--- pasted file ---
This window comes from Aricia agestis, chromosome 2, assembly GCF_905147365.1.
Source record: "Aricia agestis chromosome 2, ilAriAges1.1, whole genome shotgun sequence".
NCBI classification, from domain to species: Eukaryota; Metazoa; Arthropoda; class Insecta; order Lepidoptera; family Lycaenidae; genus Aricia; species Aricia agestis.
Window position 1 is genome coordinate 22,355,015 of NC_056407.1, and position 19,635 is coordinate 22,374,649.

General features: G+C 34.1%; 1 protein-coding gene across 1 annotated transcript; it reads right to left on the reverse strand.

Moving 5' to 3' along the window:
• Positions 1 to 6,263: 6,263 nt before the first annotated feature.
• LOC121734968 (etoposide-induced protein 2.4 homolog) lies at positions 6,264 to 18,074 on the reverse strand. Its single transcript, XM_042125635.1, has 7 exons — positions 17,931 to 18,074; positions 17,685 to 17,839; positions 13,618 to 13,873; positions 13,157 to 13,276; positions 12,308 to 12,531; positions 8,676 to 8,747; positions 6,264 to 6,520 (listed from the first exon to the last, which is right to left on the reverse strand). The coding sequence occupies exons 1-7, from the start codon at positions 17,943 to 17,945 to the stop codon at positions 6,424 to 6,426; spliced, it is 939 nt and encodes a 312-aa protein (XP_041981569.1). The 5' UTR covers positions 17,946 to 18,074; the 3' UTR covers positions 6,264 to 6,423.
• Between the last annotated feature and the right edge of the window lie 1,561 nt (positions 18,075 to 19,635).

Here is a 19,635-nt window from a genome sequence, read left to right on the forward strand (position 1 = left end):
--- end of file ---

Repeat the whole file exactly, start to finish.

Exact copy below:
This window comes from Aricia agestis, chromosome 2, assembly GCF_905147365.1.
Source record: "Aricia agestis chromosome 2, ilAriAges1.1, whole genome shotgun sequence".
NCBI classification, from domain to species: Eukaryota; Metazoa; Arthropoda; class Insecta; order Lepidoptera; family Lycaenidae; genus Aricia; species Aricia agestis.
Window position 1 is genome coordinate 22,355,015 of NC_056407.1, and position 19,635 is coordinate 22,374,649.

General features: G+C 34.1%; 1 protein-coding gene across 1 annotated transcript; it reads right to left on the reverse strand.

Moving 5' to 3' along the window:
• Positions 1 to 6,263: 6,263 nt before the first annotated feature.
• LOC121734968 (etoposide-induced protein 2.4 homolog) lies at positions 6,264 to 18,074 on the reverse strand. Its single transcript, XM_042125635.1, has 7 exons — positions 17,931 to 18,074; positions 17,685 to 17,839; positions 13,618 to 13,873; positions 13,157 to 13,276; positions 12,308 to 12,531; positions 8,676 to 8,747; positions 6,264 to 6,520 (listed from the first exon to the last, which is right to left on the reverse strand). The coding sequence occupies exons 1-7, from the start codon at positions 17,943 to 17,945 to the stop codon at positions 6,424 to 6,426; spliced, it is 939 nt and encodes a 312-aa protein (XP_041981569.1). The 5' UTR covers positions 17,946 to 18,074; the 3' UTR covers positions 6,264 to 6,423.
• Between the last annotated feature and the right edge of the window lie 1,561 nt (positions 18,075 to 19,635).

Here is a 19,635-nt window from a genome sequence, read left to right on the forward strand (position 1 = left end):